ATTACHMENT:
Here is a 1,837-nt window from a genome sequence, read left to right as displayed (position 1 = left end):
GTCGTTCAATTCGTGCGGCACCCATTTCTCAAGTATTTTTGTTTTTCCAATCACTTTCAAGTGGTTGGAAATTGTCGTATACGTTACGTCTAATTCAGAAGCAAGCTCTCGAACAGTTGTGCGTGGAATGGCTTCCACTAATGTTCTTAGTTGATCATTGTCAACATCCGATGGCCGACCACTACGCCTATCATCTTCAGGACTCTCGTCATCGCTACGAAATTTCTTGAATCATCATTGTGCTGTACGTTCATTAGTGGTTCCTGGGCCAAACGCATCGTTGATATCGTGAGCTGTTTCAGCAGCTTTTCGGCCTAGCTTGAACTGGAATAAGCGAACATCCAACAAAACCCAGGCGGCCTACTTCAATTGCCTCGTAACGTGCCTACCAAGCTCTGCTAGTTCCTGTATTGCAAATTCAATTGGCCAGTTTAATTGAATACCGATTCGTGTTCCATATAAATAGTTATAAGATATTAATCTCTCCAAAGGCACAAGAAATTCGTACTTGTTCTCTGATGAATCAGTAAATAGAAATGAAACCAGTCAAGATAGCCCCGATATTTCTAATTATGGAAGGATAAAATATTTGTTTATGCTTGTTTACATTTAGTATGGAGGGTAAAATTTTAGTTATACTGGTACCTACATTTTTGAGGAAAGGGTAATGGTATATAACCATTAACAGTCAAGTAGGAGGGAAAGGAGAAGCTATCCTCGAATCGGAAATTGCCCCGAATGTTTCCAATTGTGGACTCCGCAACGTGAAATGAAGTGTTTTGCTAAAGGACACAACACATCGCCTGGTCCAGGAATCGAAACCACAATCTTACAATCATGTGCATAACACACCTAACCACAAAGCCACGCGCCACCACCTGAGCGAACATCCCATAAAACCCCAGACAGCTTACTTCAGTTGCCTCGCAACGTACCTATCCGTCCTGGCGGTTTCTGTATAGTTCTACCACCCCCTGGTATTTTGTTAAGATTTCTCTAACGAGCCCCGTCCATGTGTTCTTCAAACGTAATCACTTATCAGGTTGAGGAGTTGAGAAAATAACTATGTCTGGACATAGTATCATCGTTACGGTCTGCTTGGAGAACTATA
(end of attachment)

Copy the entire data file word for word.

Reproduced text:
Here is a 1,837-nt window from a genome sequence, read left to right as displayed (position 1 = left end):
GTCGTTCAATTCGTGCGGCACCCATTTCTCAAGTATTTTTGTTTTTCCAATCACTTTCAAGTGGTTGGAAATTGTCGTATACGTTACGTCTAATTCAGAAGCAAGCTCTCGAACAGTTGTGCGTGGAATGGCTTCCACTAATGTTCTTAGTTGATCATTGTCAACATCCGATGGCCGACCACTACGCCTATCATCTTCAGGACTCTCGTCATCGCTACGAAATTTCTTGAATCATCATTGTGCTGTACGTTCATTAGTGGTTCCTGGGCCAAACGCATCGTTGATATCGTGAGCTGTTTCAGCAGCTTTTCGGCCTAGCTTGAACTGGAATAAGCGAACATCCAACAAAACCCAGGCGGCCTACTTCAATTGCCTCGTAACGTGCCTACCAAGCTCTGCTAGTTCCTGTATTGCAAATTCAATTGGCCAGTTTAATTGAATACCGATTCGTGTTCCATATAAATAGTTATAAGATATTAATCTCTCCAAAGGCACAAGAAATTCGTACTTGTTCTCTGATGAATCAGTAAATAGAAATGAAACCAGTCAAGATAGCCCCGATATTTCTAATTATGGAAGGATAAAATATTTGTTTATGCTTGTTTACATTTAGTATGGAGGGTAAAATTTTAGTTATACTGGTACCTACATTTTTGAGGAAAGGGTAATGGTATATAACCATTAACAGTCAAGTAGGAGGGAAAGGAGAAGCTATCCTCGAATCGGAAATTGCCCCGAATGTTTCCAATTGTGGACTCCGCAACGTGAAATGAAGTGTTTTGCTAAAGGACACAACACATCGCCTGGTCCAGGAATCGAAACCACAATCTTACAATCATGTGCATAACACACCTAACCACAAAGCCACGCGCCACCACCTGAGCGAACATCCCATAAAACCCCAGACAGCTTACTTCAGTTGCCTCGCAACGTACCTATCCGTCCTGGCGGTTTCTGTATAGTTCTACCACCCCCTGGTATTTTGTTAAGATTTCTCTAACGAGCCCCGTCCATGTGTTCTTCAAACGTAATCACTTATCAGGTTGAGGAGTTGAGAAAATAACTATGTCTGGACATAGTATCATCGTTACGGTCTGCTTGGAGAACTATA